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Recently I read the translation of a tiny Bengali novel written by Sirshendu Mukhopadhyay for children. One of the characters is Karali Babu, a primary school teacher.

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*‘It was rumoured that after eating his food, he did sums on the rice plate. He dreamt of complicated calculations. … would laugh and cry while going through a Mathematics book. At times, when he came across a wrong sum, he trembled in fear … Karali Babu not only taught them regular sums that were included in their course, but would import all kinds of scary mathematical problems from outside…The students did not call it Mathematics any more. It was so frightening that they had coined the term – Frightenmatics …’*

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All the people I have talked to treat their Mathematics teachers differently than their other mentors, not necessarily for the same reason. Some are held in great awe and respect for handling an inscrutable subject; some are remembered gratefully for making a tough subject easy; and some for their impatience with laggards.

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I remember Prof Satagopan who taught us Projective Geometry in College for his meticulousness and commitment. He was passionate (No other word would describe his feeling) about Mathematics. The exact science ruled his life. Like the fictional Karali Babu, he dreamt math, ate math, drank math and lived math.

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The good Prof was as meticulous about everything in life as he was about math. He was so very predictable: the weekday could be determined by his attire. On Mondays, it was navy blue jacket and white trousers; Tuesdays, light grey jacket and black trousers, and so on. The shirt was always a spotless white and the necktie had small polka dots on blue or black background.

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He would come into the class exactly at the appointed hour, and go on till the bell rang to announce the end of a session. He did not believe in roll-call, and no peon dared enter his classroom with notices from the Principal, College Office, NCC, Canteen and the like. He seemed to believe that all those join the college attend the classes (and that those who do not are the losers).

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The moment the bell went, he would stop mid-sentence. Story, apocryphal of course, went that in the next class (which may be only the coming week or after the Christmas vacation) he’d start exactly where he had left off!

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Talking of Christmas, in the last lecture before the Christmas examination, he added, helpfully, ‘The problems for the exam will be similar to the discussed in the class. Of course, the numbers will be different…’ He paused awhile and added, with a straight face, ‘… But not all of them. Pi will still be 3.14159... ’

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The Prof had a very fine but subtle sense of humour. As with numbers, Prof Satagopan had a way with words. He’d say, ‘Two is the oddest prime of all, because it’s the only one that’s even!’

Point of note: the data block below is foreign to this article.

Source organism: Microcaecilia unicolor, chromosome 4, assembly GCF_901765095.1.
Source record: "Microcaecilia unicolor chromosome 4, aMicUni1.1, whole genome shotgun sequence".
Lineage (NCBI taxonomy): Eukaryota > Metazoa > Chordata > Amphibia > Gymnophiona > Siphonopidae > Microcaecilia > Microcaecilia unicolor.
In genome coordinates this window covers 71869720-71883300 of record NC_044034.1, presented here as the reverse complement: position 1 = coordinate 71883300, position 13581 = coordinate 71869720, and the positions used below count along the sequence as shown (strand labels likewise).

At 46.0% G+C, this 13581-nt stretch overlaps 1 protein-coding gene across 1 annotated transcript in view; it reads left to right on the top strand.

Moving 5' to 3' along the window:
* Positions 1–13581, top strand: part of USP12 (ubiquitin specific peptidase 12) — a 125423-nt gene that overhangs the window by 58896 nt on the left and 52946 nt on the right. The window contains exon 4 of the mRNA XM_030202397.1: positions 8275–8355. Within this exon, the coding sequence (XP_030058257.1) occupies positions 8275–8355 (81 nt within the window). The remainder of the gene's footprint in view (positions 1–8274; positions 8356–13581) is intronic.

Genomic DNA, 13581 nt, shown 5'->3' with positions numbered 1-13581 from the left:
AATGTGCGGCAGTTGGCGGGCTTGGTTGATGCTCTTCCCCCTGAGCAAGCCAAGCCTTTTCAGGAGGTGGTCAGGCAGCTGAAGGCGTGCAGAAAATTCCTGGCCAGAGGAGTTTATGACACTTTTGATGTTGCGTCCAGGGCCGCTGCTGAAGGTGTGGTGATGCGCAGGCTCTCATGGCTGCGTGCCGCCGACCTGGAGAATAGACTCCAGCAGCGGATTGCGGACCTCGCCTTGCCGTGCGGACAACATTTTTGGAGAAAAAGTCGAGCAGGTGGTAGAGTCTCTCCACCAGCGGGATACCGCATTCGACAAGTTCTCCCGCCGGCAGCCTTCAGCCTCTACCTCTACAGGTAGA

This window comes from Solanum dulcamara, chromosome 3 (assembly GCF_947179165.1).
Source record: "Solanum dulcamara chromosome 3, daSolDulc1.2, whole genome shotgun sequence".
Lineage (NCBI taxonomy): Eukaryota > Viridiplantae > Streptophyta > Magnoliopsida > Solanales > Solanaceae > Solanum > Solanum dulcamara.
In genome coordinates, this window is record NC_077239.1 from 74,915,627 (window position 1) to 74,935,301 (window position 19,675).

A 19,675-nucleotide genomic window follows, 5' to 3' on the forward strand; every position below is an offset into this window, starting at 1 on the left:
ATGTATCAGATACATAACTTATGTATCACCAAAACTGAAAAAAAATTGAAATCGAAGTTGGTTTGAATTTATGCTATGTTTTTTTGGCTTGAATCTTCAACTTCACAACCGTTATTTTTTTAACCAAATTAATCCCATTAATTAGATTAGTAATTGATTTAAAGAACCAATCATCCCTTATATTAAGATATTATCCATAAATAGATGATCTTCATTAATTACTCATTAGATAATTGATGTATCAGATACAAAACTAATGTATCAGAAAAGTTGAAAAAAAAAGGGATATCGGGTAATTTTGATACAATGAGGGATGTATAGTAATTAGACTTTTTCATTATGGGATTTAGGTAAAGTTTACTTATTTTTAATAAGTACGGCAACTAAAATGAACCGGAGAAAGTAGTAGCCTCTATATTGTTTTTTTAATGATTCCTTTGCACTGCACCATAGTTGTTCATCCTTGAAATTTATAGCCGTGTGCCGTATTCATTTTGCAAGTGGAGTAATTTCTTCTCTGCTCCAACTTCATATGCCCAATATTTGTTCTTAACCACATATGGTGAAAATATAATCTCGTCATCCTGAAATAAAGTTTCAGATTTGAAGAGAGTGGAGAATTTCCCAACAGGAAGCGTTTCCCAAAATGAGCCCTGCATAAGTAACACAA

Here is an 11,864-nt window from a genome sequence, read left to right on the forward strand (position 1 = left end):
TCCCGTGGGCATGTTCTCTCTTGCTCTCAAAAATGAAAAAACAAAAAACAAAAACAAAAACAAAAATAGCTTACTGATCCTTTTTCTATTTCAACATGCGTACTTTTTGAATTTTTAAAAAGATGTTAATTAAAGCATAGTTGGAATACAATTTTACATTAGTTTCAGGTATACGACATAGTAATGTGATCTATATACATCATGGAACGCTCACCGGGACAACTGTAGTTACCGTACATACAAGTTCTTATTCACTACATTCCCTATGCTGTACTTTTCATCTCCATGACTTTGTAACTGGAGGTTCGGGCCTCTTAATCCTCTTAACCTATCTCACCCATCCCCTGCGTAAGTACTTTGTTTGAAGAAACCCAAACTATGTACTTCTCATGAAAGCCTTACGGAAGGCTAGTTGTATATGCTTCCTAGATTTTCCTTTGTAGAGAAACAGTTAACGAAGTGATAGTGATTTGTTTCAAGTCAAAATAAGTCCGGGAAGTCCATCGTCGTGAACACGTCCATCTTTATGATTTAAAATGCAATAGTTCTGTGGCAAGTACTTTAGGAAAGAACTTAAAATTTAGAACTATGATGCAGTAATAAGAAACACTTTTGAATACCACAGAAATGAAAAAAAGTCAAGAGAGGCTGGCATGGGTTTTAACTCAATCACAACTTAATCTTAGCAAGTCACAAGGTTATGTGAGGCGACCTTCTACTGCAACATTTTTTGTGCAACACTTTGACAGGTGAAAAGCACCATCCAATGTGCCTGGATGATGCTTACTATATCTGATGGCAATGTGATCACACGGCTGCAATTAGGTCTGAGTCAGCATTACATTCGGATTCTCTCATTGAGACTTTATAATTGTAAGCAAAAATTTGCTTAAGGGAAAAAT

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A postulate of his was: ‘All positive integers are interesting.’ His proof, using reduction ad absurdum: Assume the contrary. Then there is a lowest non-interesting positive integer. But, hey, that’s pretty interesting! A contradiction. Hence proved.’

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In rare moments of playfulness, he’d throw a puzzle at us: ‘You are given 19 sugar cubes to be put into four cups of coffee such that each of them has an odd number of sugar cubes in it.’ We would struggle for hours and fail. When pressed for the answer, he’d say, ‘That’s easy: three each in three cups and ten in the fifth.’ We’d protest in unison, ‘But, Sir, ten isn’t odd!’. Without any hint of jest, he’d declare, ‘Ask your mother; she’ll confirm that ten is certainly an odd number of cubes to put in a cup of coffee ...’ With that, you’d never forget all your life that an even number of odd numbers can never add up to an odd number!

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His favourite joke was, predictably, a pun. One day, Jesus said to his disciples: ‘The Kingdom of Heaven is like 3x squared plus 8x minus 9.’ St. Thomas looked very confused and asked St. Peter: ‘What does the Teacher mean?’ St.Peter replied: ‘Don’t worry – it’s just another one of his parabolas.’

## 3 comments:

On Parabolas and Puns:

How difficult was it for us, a bunch of dim-witted teens, to make out anything from this devilish abstraction called ‘Analytic Geometry’! Imagine, Parabola has this bizarre ‘organ’ called ‘Latus Rectum’! I was (still am) puzzled by this anatomical feature of geometry.

Later, much later, I came across an intelligent but crude pun which, by changing a single letter and keeping the ignorance intact, gave a new dimension to this word: IGNORAMUS. Latus Rectum ended thus!

One of us found out that the ‘subject’, analytic geometry, was created by a French philosopher by name Descartes who, we were told, once remarked: “I Think Therefore I Am”. All of us quipped in unison: “Some philosopher! His thoughts created this hell for us”

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This intelligent post reminded me how stupid I was … er.. am. Thanks

Indeed that was an odd Mathematics teacher. The genre are usually witless.

Liked the discomfiture of St Thomas h ah ha!!

Thank you, Ashok and Anil. In fact, I remembered a few more interesting episodes involving this great man including is association with Srinivasa Ramanujan and Satagopan's corollary, but that is matter for another blogpost.

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